There are a lot of precautions to take before buying property for sale in Alpine, TX. Checking the title of the property for liens, having boundary reports pulled, walking through a home inspection—all of these protect the buyer against making an investment that traps them.
One of the often-overlooked precautions to take before buying a home is to have the sewer line scoped. This is an “out of sight, out of mind” problem that often gets buried under concerns that are more visible, like a malfunctioning furnace or a sinking driveway slab. Nevertheless, it’s critical to have your sewer line scoped before closing on any sort of property transaction deal.
Problems Lurking in Your Sewer Line
What you can’t see in regards to your sewer lines can have dramatic effects on your home and your wallet. There are two chief problems with sewer lines that aren’t always apparent to prospective homebuyers:
- Clogs in the sewer line caused by sediment buildups or root intrusion
- Cracks in the line caused by age, root intrusion or earth compaction
Both of these problems can lead to everything from back-flowing effluent coming into your home to waste pouring out into your property, causing soil instability, erosion and contamination. Either way, it’s a messy problem. Even worse, sewer line issues are expensive to remedy, often costing between $5,000 and $10,000 due to all of the excavation, remediation and labor required to set them right again.
How to Tell if You Have Sewer Line Issues
Because sewer lines are buried, they’re hard to inspect. You can’t exactly ask the owner of a property for sale in Alpine, TX if the lines are in good condition, either—they’re not liable to know or, worse yet, they could lie if they know there’s a problem.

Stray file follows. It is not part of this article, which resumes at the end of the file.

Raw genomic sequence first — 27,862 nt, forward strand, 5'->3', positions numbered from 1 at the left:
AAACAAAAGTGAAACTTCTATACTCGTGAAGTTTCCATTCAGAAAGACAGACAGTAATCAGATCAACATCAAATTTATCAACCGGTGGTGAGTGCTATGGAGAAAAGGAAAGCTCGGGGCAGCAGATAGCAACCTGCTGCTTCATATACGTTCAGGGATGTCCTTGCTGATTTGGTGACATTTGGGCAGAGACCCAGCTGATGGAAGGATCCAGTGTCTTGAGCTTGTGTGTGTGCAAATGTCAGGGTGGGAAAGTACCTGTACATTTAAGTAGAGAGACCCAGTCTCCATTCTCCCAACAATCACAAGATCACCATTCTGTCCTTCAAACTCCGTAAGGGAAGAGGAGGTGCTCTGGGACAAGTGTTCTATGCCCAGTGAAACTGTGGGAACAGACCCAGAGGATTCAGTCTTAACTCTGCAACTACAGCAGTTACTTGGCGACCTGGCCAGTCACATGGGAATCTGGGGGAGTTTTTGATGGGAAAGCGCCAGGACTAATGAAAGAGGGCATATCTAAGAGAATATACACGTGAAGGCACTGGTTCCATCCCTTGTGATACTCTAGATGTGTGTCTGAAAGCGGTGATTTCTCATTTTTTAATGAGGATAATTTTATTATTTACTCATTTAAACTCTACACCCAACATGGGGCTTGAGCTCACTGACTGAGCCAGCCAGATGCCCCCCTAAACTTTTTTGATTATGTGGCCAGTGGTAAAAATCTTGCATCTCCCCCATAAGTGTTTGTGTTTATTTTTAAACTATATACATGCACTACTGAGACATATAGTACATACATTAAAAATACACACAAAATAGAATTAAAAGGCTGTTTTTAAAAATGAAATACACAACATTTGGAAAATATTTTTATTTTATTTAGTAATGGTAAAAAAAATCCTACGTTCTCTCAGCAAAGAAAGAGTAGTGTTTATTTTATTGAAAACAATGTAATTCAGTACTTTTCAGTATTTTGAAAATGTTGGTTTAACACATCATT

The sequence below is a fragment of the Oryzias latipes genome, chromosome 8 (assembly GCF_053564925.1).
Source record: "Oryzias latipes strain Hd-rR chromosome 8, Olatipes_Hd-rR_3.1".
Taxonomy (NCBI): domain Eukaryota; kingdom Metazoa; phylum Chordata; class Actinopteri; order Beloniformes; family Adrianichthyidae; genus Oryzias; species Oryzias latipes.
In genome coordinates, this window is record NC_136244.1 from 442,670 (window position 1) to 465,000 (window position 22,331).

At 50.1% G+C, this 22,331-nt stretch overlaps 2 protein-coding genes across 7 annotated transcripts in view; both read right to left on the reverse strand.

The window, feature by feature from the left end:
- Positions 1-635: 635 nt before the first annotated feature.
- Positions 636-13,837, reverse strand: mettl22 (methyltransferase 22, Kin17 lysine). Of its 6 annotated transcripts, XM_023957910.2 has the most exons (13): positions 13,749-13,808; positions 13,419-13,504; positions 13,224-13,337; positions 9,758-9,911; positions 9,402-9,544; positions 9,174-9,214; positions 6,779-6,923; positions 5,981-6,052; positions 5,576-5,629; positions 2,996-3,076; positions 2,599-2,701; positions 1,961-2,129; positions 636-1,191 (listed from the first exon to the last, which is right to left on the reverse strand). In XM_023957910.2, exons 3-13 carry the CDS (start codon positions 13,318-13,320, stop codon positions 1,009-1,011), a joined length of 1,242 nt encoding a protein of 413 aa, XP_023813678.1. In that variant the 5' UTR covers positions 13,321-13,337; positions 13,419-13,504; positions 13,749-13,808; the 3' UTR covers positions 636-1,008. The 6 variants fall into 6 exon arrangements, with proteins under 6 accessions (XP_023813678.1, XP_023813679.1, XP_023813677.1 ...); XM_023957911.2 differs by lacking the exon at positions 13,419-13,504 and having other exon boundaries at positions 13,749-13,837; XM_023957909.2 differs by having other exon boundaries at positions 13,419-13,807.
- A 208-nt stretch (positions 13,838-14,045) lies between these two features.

The best thing you can do is to have a plumber or a home inspector scope the lines. This means feeding a live-feed camera down into the depths of a sewer line to see if there are any root impediments or debris buildups that may pose problems for you, the potential buyer. If the camera turns up nothing, you’re likely good; if there’s visible damage or the potential for trouble, it might be worth negotiating on repairs or home price.
What Can Be Done About Sewer Line Issues?
Damaged sewer lines need to be replaced—there’s no getting around it. Old clay piping needs to be retrofitted for safer PVC and any damaged junctions or sections of pipe need to be refitted. This requires excavation, which is where the costs start to add up.
For buyers who take the time to scope a sewer line, it’s absolutely worth negotiating with the seller about repairs before the house changes hands, or about lowering the price based on the cost of sewer line repair estimates. If the seller agrees, you’ll want to act fast on repairs once the house is yours. If they decline, it might be time to move on and find a home for sale without such an invasive project.